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Friday, 22 June, 2001, 14:19 GMT 15:19 UK
Mansion shows off treasures
lever's music room
Some of the treasures on offer in the 5m sale
A mansion packed with fine art and treasures has opened its doors to the public.

Collectors from across the world are expected to examine the huge array of valuables held inside the Merseyside home of soap magnate William Lever.

The collection is estimated to be worth about 5m and comes under the hammer on 26 June.

Items range from a 40 wooden set rule to a George III mahogany commode expected to raise 300,000.

flaming june
A study for Flaming June is part of the sale
Lever, who became the first Viscount Leverhulme, filled several homes with paintings, furniture and objets d'art -after amassing a fortune from the manufacture of Sunlight Soap.

The collections were later merged in Thornton Manor, the family home in the village of Thornton Hough, Wirral.

Leverhulme died in 1925 and was succeeded by a son and a grandson, Philip Lever, who left three daughters when he died last July.

His death prompted the sale of Thornton Manor and all of its contents.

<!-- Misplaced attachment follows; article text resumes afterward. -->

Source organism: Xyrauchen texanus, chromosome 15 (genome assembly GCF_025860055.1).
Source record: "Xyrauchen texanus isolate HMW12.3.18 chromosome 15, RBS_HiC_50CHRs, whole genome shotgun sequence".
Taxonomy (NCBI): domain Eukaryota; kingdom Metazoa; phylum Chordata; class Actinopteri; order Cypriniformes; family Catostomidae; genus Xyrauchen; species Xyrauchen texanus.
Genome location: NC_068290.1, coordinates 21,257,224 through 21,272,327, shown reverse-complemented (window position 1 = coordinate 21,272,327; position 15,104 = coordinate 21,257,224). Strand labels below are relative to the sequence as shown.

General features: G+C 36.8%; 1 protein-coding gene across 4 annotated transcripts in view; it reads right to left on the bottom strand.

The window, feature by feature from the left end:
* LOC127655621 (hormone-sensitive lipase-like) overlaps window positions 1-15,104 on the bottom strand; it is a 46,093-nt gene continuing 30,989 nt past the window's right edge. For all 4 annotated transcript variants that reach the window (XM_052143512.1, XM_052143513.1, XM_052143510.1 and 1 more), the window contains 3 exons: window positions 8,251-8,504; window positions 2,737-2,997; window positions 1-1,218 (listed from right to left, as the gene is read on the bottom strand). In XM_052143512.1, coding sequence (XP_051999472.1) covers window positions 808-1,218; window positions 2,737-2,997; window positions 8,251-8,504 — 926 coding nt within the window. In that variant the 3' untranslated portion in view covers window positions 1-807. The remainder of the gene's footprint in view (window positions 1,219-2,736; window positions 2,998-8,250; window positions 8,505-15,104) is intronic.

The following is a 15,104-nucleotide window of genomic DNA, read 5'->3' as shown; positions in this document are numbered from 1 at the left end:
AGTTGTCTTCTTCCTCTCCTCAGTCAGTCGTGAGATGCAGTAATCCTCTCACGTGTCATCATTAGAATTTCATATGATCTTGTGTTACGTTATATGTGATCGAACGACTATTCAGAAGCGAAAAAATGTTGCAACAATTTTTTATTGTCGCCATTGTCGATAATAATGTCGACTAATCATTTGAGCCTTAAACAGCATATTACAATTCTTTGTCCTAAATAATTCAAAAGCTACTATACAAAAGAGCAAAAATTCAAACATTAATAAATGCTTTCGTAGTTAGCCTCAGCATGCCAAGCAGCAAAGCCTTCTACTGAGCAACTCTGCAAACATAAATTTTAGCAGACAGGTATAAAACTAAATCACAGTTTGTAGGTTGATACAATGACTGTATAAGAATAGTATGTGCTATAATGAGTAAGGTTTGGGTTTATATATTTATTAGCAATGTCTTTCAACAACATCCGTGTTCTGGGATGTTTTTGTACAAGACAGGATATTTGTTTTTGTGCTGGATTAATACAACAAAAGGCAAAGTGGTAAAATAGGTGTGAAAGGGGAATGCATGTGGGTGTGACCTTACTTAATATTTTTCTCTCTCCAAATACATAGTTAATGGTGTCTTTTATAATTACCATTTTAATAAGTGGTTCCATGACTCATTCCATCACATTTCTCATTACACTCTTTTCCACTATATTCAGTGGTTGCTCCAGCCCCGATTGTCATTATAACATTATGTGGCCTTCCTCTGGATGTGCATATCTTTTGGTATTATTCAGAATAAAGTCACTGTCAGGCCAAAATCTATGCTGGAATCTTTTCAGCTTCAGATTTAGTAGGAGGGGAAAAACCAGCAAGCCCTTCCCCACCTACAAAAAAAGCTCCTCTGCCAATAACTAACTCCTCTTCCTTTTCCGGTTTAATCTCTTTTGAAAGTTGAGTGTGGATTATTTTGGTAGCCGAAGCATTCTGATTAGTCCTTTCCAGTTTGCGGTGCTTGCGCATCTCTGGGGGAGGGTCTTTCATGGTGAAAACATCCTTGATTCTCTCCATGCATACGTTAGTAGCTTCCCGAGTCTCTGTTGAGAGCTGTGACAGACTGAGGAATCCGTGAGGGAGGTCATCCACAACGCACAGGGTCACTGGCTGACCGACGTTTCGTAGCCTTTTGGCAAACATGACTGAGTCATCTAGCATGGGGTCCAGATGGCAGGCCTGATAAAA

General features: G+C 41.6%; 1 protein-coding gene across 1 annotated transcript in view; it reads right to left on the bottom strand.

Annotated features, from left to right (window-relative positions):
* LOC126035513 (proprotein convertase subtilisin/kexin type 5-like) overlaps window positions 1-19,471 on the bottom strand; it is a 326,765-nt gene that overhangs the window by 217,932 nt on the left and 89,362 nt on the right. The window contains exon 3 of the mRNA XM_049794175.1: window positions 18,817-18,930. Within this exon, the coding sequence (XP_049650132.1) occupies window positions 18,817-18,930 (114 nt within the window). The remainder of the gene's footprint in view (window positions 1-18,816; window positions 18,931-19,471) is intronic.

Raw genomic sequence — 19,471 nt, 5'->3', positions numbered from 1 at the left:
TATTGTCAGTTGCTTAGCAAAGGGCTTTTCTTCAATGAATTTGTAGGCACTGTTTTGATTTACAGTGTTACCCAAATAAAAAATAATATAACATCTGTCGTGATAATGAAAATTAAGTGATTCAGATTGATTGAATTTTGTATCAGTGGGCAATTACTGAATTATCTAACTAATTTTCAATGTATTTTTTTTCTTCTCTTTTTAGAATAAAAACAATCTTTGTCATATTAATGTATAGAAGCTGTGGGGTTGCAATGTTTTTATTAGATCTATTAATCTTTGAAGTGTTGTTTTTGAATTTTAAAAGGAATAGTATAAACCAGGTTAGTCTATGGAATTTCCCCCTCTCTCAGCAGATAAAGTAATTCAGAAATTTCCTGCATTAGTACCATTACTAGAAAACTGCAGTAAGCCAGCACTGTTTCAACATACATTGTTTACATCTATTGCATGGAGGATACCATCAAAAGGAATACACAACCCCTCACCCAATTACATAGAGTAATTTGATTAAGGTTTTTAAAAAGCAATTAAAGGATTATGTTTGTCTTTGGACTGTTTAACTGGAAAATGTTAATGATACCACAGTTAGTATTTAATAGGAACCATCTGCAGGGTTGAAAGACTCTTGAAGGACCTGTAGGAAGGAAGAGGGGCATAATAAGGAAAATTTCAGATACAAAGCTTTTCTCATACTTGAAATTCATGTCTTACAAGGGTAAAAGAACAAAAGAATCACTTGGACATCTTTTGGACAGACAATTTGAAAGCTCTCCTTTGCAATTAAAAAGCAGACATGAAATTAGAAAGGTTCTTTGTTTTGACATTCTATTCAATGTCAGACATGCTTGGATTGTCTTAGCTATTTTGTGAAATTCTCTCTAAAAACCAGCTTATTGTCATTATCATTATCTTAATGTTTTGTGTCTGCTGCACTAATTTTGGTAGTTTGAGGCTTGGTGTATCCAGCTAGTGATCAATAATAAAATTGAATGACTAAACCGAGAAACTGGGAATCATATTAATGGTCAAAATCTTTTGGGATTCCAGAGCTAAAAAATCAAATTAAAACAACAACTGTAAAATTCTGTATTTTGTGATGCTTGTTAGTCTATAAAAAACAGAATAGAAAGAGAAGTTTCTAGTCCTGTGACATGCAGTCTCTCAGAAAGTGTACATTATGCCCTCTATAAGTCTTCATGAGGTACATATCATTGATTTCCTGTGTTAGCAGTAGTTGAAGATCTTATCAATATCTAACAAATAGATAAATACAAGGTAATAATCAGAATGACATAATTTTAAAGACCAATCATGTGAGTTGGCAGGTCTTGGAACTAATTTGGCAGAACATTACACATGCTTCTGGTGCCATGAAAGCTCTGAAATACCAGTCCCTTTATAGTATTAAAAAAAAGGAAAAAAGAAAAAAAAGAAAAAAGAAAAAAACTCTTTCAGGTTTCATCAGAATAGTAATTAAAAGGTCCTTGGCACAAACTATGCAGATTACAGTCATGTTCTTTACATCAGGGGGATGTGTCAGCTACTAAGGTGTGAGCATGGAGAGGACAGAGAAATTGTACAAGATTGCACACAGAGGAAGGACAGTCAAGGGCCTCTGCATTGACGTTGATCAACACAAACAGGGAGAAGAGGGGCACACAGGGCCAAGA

'Magnificent collection'

James Miller, deputy chairman of Sotheby's, said: "This is the largest house contents sale in this area in living memory.

"It is a magnificent collection with every room full of exquisite items in extremely good condition. The house does not have that sad, end-of-an-era feel to it that you get at some sales.

"We have had interest from all over the world and we expect to sell every item.

dining room
Some of the items up for auction
"Many people will come for a look around but will undoubtedly see something that catches their eye.

"The beauty of looking around this house is that you can actually buy the things you like, as many of the items are valued at a couple of hundred pounds."

Among the most valuable items is a pair of George III gilt satinwood tables which could fetch 120,000 and a set of 12 walnut chairs - complete with rare, boot-shaped, feet - are estimated at between 200,000 and 300,000.

The 25ft-long Anglo-Indian rosewood dining table, which was crafted for Emperor Napoleon III and where the first Lord Leverhulme took every evening meal in full evening dress, is valued at 80,000.

Sotheby's say the auction has attracted international attention as well as several British celebrities, who enjoyed a private viewing after landing at the purpose-built helipad.

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